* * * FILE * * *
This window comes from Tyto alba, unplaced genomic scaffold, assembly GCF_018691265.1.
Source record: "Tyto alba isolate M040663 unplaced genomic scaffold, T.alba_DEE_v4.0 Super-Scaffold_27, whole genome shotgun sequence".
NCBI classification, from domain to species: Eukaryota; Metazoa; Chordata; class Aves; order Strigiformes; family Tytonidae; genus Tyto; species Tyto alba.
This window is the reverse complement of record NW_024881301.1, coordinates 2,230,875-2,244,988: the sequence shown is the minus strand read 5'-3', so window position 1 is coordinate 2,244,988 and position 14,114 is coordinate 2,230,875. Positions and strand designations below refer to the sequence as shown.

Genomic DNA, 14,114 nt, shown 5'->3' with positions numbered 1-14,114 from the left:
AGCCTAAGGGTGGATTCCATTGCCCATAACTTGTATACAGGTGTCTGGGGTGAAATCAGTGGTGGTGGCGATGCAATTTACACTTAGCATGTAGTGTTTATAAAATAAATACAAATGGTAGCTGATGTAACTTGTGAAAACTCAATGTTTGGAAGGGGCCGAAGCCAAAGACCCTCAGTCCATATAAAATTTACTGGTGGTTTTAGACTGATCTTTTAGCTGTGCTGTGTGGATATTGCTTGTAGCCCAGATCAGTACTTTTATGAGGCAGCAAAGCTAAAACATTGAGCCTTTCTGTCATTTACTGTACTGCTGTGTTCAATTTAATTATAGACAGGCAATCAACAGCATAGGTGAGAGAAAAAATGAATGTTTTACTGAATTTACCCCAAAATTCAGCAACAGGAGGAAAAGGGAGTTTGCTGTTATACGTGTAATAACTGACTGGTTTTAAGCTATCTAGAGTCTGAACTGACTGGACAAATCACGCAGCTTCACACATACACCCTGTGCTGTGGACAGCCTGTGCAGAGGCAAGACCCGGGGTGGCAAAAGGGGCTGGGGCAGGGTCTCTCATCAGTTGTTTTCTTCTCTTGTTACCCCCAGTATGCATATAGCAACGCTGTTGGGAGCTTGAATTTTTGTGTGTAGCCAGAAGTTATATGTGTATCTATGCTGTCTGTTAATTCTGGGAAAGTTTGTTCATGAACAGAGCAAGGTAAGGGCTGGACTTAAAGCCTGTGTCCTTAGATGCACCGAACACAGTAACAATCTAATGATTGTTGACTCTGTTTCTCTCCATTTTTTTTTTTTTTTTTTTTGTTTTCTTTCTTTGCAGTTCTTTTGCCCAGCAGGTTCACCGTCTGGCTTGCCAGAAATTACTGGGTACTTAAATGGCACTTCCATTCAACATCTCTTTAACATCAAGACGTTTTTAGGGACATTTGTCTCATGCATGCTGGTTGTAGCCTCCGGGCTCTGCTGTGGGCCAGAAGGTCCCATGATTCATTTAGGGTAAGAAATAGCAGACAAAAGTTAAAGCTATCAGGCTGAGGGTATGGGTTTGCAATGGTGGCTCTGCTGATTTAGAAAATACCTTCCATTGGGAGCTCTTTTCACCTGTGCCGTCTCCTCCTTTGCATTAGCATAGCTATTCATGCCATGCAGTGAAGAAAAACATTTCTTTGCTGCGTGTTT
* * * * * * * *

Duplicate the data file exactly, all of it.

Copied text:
This window comes from Tyto alba, unplaced genomic scaffold, assembly GCF_018691265.1.
Source record: "Tyto alba isolate M040663 unplaced genomic scaffold, T.alba_DEE_v4.0 Super-Scaffold_27, whole genome shotgun sequence".
NCBI classification, from domain to species: Eukaryota; Metazoa; Chordata; class Aves; order Strigiformes; family Tytonidae; genus Tyto; species Tyto alba.
This window is the reverse complement of record NW_024881301.1, coordinates 2,230,875-2,244,988: the sequence shown is the minus strand read 5'-3', so window position 1 is coordinate 2,244,988 and position 14,114 is coordinate 2,230,875. Positions and strand designations below refer to the sequence as shown.

Genomic DNA, 14,114 nt, shown 5'->3' with positions numbered 1-14,114 from the left:
AGCCTAAGGGTGGATTCCATTGCCCATAACTTGTATACAGGTGTCTGGGGTGAAATCAGTGGTGGTGGCGATGCAATTTACACTTAGCATGTAGTGTTTATAAAATAAATACAAATGGTAGCTGATGTAACTTGTGAAAACTCAATGTTTGGAAGGGGCCGAAGCCAAAGACCCTCAGTCCATATAAAATTTACTGGTGGTTTTAGACTGATCTTTTAGCTGTGCTGTGTGGATATTGCTTGTAGCCCAGATCAGTACTTTTATGAGGCAGCAAAGCTAAAACATTGAGCCTTTCTGTCATTTACTGTACTGCTGTGTTCAATTTAATTATAGACAGGCAATCAACAGCATAGGTGAGAGAAAAAATGAATGTTTTACTGAATTTACCCCAAAATTCAGCAACAGGAGGAAAAGGGAGTTTGCTGTTATACGTGTAATAACTGACTGGTTTTAAGCTATCTAGAGTCTGAACTGACTGGACAAATCACGCAGCTTCACACATACACCCTGTGCTGTGGACAGCCTGTGCAGAGGCAAGACCCGGGGTGGCAAAAGGGGCTGGGGCAGGGTCTCTCATCAGTTGTTTTCTTCTCTTGTTACCCCCAGTATGCATATAGCAACGCTGTTGGGAGCTTGAATTTTTGTGTGTAGCCAGAAGTTATATGTGTATCTATGCTGTCTGTTAATTCTGGGAAAGTTTGTTCATGAACAGAGCAAGGTAAGGGCTGGACTTAAAGCCTGTGTCCTTAGATGCACCGAACACAGTAACAATCTAATGATTGTTGACTCTGTTTCTCTCCATTTTTTTTTTTTTTTTTTTTGTTTTCTTTCTTTGCAGTTCTTTTGCCCAGCAGGTTCACCGTCTGGCTTGCCAGAAATTACTGGGTACTTAAATGGCACTTCCATTCAACATCTCTTTAACATCAAGACGTTTTTAGGGACATTTGTCTCATGCATGCTGGTTGTAGCCTCCGGGCTCTGCTGTGGGCCAGAAGGTCCCATGATTCATTTAGGGTAAGAAATAGCAGACAAAAGTTAAAGCTATCAGGCTGAGGGTATGGGTTTGCAATGGTGGCTCTGCTGATTTAGAAAATACCTTCCATTGGGAGCTCTTTTCACCTGTGCCGTCTCCTCCTTTGCATTAGCATAGCTATTCATGCCATGCAGTGAAGAAAAACATTTCTTTGCTGCGTGTTT